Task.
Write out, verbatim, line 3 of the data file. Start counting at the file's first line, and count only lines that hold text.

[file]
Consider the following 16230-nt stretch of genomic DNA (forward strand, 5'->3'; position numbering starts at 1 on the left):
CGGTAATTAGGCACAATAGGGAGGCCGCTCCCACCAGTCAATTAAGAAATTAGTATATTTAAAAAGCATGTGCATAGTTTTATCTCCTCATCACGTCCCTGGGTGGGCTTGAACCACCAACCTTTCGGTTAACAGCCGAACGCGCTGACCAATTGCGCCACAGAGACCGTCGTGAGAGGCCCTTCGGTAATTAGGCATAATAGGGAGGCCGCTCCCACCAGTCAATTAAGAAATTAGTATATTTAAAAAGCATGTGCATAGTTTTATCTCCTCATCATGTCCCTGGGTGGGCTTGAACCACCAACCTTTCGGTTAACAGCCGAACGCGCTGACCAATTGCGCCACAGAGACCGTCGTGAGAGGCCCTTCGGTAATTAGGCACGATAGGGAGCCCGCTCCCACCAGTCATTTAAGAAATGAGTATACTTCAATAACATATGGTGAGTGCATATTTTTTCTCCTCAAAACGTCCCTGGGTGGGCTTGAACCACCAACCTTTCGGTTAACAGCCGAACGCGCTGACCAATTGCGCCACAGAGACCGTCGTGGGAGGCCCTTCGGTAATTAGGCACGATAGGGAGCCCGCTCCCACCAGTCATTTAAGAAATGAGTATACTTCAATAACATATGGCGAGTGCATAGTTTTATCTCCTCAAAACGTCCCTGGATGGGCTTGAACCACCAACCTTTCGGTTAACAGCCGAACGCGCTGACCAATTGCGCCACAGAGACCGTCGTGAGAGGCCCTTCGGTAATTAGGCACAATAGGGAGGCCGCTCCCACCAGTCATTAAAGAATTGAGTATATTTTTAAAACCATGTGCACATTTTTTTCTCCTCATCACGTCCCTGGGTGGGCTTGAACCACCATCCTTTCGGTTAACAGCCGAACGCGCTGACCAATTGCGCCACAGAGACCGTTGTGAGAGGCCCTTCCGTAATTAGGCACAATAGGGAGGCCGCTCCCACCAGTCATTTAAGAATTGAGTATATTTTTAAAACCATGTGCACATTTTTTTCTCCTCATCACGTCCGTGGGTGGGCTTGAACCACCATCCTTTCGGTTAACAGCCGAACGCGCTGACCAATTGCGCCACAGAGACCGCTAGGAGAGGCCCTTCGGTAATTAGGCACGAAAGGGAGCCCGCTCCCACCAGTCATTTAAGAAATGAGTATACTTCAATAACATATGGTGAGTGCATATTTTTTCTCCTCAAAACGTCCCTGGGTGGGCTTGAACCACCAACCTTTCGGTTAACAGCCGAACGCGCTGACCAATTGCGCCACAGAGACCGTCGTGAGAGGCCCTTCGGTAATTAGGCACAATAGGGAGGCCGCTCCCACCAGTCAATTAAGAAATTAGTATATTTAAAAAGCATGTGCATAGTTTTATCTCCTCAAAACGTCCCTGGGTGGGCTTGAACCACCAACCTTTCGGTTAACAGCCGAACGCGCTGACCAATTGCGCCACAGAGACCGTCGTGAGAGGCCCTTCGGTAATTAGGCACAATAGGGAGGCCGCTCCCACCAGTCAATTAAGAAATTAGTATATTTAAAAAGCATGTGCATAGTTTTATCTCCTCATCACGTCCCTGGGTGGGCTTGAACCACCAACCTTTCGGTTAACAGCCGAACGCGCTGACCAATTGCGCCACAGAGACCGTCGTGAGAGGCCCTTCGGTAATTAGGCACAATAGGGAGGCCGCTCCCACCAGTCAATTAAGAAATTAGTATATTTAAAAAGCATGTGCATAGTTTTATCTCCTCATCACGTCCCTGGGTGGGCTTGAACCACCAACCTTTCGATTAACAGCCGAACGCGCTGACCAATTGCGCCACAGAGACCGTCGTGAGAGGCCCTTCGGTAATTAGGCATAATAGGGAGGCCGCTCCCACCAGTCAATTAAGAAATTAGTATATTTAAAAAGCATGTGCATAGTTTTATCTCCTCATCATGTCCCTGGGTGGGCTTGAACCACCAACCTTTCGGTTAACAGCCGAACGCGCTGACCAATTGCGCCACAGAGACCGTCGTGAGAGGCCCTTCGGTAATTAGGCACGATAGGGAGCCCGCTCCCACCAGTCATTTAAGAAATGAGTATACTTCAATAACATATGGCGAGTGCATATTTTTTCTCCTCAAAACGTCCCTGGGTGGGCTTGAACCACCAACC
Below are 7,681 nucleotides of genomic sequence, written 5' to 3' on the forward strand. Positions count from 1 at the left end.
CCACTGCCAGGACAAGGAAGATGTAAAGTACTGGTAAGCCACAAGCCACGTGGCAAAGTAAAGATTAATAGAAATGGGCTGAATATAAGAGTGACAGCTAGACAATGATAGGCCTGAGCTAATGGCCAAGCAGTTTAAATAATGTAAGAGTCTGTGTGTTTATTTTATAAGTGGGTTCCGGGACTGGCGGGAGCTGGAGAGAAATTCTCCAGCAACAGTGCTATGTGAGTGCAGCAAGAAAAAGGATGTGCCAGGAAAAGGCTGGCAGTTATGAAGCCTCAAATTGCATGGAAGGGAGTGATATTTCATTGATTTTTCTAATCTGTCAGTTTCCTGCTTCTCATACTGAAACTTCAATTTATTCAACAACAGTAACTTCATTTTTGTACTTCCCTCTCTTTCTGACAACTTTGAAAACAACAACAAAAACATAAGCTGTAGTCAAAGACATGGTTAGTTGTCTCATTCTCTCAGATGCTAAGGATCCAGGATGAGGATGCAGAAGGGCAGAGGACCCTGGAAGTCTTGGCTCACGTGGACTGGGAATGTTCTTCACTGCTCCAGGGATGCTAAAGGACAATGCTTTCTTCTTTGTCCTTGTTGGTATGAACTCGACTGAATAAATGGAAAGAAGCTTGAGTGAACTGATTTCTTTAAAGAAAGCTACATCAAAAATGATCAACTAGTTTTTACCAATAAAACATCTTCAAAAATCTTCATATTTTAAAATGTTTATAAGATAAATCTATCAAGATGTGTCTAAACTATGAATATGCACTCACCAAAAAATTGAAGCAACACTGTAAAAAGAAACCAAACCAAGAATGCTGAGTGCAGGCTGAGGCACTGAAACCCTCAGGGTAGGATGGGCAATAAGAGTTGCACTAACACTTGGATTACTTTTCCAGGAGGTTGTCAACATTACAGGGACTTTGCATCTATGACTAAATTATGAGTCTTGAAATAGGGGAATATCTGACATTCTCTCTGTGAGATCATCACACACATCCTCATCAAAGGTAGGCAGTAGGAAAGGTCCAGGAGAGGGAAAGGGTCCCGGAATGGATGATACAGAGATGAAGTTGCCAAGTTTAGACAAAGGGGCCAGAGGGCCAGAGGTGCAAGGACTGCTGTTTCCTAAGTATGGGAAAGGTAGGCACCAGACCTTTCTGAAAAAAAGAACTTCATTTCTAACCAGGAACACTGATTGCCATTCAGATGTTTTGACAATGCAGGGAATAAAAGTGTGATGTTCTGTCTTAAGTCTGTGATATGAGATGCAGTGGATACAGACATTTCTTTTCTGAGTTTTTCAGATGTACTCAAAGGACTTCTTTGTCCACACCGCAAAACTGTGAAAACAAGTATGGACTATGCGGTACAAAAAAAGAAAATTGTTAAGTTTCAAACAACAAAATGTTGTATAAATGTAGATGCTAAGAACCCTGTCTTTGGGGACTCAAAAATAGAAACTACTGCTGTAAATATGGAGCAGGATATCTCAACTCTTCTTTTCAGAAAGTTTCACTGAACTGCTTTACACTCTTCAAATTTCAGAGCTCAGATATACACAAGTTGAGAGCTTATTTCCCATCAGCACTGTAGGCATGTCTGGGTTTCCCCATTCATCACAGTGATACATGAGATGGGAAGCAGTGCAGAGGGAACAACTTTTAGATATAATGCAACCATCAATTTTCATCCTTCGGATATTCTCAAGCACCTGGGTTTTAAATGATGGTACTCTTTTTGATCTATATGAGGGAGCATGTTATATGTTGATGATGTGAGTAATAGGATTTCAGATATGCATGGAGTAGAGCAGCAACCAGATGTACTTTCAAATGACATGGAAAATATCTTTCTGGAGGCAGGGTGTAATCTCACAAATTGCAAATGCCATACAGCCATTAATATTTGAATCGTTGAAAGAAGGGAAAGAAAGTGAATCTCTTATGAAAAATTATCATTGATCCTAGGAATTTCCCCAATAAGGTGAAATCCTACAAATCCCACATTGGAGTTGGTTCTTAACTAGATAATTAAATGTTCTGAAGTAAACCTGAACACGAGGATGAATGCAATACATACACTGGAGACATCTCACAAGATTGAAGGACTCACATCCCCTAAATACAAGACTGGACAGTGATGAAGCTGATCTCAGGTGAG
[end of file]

Below are 7,681 nucleotides of genomic sequence, written 5' to 3' on the forward strand. Positions count from 1 at the left end.